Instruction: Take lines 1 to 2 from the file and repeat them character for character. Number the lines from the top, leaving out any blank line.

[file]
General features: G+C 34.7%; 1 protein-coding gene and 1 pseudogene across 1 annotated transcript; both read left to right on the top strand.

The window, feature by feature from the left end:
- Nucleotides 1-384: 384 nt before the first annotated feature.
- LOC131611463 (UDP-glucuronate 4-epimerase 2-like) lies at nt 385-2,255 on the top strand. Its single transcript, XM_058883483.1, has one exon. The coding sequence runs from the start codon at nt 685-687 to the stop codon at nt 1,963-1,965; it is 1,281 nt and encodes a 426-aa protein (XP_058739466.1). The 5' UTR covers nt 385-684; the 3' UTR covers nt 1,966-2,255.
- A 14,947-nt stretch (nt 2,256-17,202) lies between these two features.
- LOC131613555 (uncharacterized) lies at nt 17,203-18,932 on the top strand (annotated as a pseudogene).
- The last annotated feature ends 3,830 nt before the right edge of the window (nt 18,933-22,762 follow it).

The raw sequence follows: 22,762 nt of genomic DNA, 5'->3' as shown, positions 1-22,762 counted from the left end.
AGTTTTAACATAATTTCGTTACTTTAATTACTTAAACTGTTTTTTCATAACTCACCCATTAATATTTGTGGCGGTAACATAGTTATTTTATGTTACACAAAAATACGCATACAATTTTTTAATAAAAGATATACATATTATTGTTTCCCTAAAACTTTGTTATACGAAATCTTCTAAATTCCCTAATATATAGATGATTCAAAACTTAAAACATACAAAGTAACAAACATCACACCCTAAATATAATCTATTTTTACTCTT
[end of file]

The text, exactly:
General features: G+C 34.7%; 1 protein-coding gene and 1 pseudogene across 1 annotated transcript; both read left to right on the top strand.

The window, feature by feature from the left end: